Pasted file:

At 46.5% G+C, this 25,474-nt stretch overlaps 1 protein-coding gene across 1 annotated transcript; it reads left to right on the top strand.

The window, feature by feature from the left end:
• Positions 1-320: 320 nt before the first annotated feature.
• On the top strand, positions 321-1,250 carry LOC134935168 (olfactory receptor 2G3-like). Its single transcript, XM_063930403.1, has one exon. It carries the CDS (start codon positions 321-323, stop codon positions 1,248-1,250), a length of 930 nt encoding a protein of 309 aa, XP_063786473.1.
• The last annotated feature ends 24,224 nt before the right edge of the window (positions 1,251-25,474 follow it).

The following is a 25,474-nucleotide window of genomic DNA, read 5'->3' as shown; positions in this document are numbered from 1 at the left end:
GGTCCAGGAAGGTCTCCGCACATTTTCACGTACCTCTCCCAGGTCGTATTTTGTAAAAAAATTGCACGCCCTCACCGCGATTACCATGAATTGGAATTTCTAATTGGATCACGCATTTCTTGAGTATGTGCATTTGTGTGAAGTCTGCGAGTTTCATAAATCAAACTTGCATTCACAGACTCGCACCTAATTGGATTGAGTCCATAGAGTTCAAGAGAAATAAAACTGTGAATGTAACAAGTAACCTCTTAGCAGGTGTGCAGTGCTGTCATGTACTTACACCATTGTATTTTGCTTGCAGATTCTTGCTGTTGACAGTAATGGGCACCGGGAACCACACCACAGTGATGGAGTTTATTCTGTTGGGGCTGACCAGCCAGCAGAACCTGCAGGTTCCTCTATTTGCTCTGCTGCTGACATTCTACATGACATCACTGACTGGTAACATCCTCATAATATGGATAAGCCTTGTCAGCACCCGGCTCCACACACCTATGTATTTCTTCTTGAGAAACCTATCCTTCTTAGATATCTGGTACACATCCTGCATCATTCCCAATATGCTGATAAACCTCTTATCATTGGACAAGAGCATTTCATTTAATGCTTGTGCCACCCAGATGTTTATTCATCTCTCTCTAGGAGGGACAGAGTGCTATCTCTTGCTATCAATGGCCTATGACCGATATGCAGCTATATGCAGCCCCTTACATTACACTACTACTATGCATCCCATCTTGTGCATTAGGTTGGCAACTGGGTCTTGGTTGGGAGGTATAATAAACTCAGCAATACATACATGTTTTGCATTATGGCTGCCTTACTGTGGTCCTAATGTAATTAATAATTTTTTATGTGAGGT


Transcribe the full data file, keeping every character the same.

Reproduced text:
At 46.5% G+C, this 25,474-nt stretch overlaps 1 protein-coding gene across 1 annotated transcript; it reads left to right on the top strand.

The window, feature by feature from the left end:
• Positions 1-320: 320 nt before the first annotated feature.
• On the top strand, positions 321-1,250 carry LOC134935168 (olfactory receptor 2G3-like). Its single transcript, XM_063930403.1, has one exon. It carries the CDS (start codon positions 321-323, stop codon positions 1,248-1,250), a length of 930 nt encoding a protein of 309 aa, XP_063786473.1.
• The last annotated feature ends 24,224 nt before the right edge of the window (positions 1,251-25,474 follow it).

The following is a 25,474-nucleotide window of genomic DNA, read 5'->3' as shown; positions in this document are numbered from 1 at the left end:
GGTCCAGGAAGGTCTCCGCACATTTTCACGTACCTCTCCCAGGTCGTATTTTGTAAAAAAATTGCACGCCCTCACCGCGATTACCATGAATTGGAATTTCTAATTGGATCACGCATTTCTTGAGTATGTGCATTTGTGTGAAGTCTGCGAGTTTCATAAATCAAACTTGCATTCACAGACTCGCACCTAATTGGATTGAGTCCATAGAGTTCAAGAGAAATAAAACTGTGAATGTAACAAGTAACCTCTTAGCAGGTGTGCAGTGCTGTCATGTACTTACACCATTGTATTTTGCTTGCAGATTCTTGCTGTTGACAGTAATGGGCACCGGGAACCACACCACAGTGATGGAGTTTATTCTGTTGGGGCTGACCAGCCAGCAGAACCTGCAGGTTCCTCTATTTGCTCTGCTGCTGACATTCTACATGACATCACTGACTGGTAACATCCTCATAATATGGATAAGCCTTGTCAGCACCCGGCTCCACACACCTATGTATTTCTTCTTGAGAAACCTATCCTTCTTAGATATCTGGTACACATCCTGCATCATTCCCAATATGCTGATAAACCTCTTATCATTGGACAAGAGCATTTCATTTAATGCTTGTGCCACCCAGATGTTTATTCATCTCTCTCTAGGAGGGACAGAGTGCTATCTCTTGCTATCAATGGCCTATGACCGATATGCAGCTATATGCAGCCCCTTACATTACACTACTACTATGCATCCCATCTTGTGCATTAGGTTGGCAACTGGGTCTTGGTTGGGAGGTATAATAAACTCAGCAATACATACATGTTTTGCATTATGGCTGCCTTACTGTGGTCCTAATGTAATTAATAATTTTTTATGTGAGGT